Sat | Dec 10, 2016

Health minister looks to Cuba for Ebola help

Published:Sunday | October 19, 2014 | 12:00 AM
Health Minister Dr Fenton Ferguson and Dr Marion Bullock-DuCasse, director of emergency, disaster management and special services in the health ministry, leaving the medical post at the Norman Manley International Airport last Friday before handing over the handheld temperature scanning machines for Ebola testing to workers at the airport. - Rudolph Brown/Photographer

Health Minister Dr Fenton Ferguson is heading to Cuba by the middle of this week to seek help to fight the potential threat of the deadly Ebola disease.

"I have met with the Cuban ambassador, and a broad delegation, including the private sector, will be visiting Cuba to seek support from the government," Ferguson announced last Friday.

"As we are aware, Cuba sent a mission to West Africa in the response to the Ebola outbreak in that region, and we would like some support from their medical doctors to help with our national response," added Ferguson as he called for unity in the coordinated response to Ebola.

"While we are going through the chikungunya outbreak, we know that the mortality rate for this disease is less than one per cent, but Ebola is no joke. The Ebola virus is a severe, often fatal illness with a death rate of up to 90 per cent.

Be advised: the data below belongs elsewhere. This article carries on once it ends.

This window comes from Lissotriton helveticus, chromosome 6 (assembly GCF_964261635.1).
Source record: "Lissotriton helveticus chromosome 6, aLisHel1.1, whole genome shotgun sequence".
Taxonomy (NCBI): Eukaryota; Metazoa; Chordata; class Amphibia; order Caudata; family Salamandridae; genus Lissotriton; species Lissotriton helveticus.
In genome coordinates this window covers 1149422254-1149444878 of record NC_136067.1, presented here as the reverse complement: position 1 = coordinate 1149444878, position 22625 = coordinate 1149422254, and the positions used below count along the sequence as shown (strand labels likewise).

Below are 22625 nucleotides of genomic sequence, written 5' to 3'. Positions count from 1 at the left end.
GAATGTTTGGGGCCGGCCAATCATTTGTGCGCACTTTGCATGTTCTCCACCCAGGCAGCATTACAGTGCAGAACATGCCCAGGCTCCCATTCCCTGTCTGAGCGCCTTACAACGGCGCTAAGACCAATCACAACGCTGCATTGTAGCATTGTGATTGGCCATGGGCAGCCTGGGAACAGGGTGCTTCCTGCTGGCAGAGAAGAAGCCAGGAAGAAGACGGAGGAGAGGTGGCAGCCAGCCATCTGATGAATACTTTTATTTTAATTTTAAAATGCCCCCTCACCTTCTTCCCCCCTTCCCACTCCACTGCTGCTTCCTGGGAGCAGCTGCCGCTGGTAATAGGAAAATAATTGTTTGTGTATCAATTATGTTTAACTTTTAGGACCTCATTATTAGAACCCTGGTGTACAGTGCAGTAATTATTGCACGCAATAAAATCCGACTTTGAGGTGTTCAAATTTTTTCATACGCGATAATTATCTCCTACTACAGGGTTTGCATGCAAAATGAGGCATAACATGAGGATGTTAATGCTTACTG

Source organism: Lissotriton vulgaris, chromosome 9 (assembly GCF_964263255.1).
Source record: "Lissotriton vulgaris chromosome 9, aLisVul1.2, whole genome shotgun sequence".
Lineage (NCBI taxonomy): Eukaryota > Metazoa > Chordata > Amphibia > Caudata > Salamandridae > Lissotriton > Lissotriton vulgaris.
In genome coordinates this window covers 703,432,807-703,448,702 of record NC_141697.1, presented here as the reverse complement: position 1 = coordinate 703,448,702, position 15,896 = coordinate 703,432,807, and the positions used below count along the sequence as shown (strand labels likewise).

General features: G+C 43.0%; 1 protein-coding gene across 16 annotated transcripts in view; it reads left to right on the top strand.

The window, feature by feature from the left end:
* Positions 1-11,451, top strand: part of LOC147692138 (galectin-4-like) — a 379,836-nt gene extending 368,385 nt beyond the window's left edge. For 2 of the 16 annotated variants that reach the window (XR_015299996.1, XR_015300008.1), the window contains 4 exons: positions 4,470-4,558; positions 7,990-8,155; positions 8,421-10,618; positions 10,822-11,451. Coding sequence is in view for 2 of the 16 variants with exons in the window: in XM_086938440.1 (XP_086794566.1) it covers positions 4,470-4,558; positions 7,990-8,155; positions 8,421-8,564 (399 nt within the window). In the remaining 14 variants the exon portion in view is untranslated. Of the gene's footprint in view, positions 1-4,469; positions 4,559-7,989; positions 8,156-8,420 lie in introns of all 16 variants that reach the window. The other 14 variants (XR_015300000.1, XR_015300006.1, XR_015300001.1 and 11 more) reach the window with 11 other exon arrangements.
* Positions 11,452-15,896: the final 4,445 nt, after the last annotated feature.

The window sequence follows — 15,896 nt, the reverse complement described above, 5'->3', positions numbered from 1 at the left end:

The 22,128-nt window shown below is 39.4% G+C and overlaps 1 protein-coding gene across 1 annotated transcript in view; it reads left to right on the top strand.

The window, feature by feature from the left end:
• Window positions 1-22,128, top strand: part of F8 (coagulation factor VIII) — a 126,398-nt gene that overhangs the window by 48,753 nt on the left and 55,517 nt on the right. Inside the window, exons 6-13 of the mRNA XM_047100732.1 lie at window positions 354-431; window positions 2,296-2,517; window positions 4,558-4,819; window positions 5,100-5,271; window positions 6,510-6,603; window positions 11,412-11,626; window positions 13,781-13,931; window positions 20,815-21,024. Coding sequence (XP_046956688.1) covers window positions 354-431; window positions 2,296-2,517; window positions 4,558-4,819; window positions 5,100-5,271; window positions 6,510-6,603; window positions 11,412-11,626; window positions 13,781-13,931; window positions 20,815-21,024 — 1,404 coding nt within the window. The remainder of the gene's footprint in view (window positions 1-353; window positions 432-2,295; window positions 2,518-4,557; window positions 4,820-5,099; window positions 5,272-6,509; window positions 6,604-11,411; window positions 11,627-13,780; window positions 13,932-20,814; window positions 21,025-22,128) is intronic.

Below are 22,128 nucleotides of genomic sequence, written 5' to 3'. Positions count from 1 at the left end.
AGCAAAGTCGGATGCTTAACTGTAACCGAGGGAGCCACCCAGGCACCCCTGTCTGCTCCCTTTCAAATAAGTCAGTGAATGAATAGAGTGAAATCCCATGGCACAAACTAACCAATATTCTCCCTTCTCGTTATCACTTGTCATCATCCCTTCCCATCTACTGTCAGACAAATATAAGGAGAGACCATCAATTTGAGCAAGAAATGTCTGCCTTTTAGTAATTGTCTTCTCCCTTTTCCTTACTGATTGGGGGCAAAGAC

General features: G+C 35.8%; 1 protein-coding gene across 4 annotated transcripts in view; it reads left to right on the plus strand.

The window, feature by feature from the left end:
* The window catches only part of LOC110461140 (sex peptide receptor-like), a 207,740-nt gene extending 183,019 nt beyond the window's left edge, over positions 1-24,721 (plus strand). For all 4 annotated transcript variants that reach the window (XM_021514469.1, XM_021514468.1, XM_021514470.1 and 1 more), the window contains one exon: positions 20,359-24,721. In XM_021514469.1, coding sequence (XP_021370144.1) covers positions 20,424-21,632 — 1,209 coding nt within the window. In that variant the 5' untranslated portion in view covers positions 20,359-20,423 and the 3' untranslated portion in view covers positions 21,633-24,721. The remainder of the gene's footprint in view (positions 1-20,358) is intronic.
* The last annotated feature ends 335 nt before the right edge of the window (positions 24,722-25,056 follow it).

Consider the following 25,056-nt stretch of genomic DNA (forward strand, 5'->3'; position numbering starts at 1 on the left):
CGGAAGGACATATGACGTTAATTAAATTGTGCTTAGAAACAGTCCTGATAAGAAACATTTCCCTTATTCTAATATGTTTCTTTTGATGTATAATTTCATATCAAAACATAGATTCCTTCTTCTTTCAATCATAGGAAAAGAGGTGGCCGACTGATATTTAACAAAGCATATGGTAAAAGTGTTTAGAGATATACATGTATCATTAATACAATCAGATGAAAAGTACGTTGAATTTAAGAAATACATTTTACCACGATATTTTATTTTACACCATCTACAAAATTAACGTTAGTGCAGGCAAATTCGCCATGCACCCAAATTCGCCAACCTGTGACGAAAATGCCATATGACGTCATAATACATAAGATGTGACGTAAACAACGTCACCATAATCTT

"The prime minister has elevated the country's response to a national health response. We are calling on every citizen of this country to unite around this response," Ferguson said.

The Government has stepped up its attempts to prevent Ebola from coming to the island, even as steps are taken to prepare state agencies to respond if it does come.

Last Friday, four of the first set of handheld laser temperature machines, donated by Errald Miller, husband of Prime Minister Portia Simpson Miller, were delivered to employees at the Norman Manley International Airport to assist with the screening or arriving visitors.

Similar machines are expected to be in other ports of entry shortly.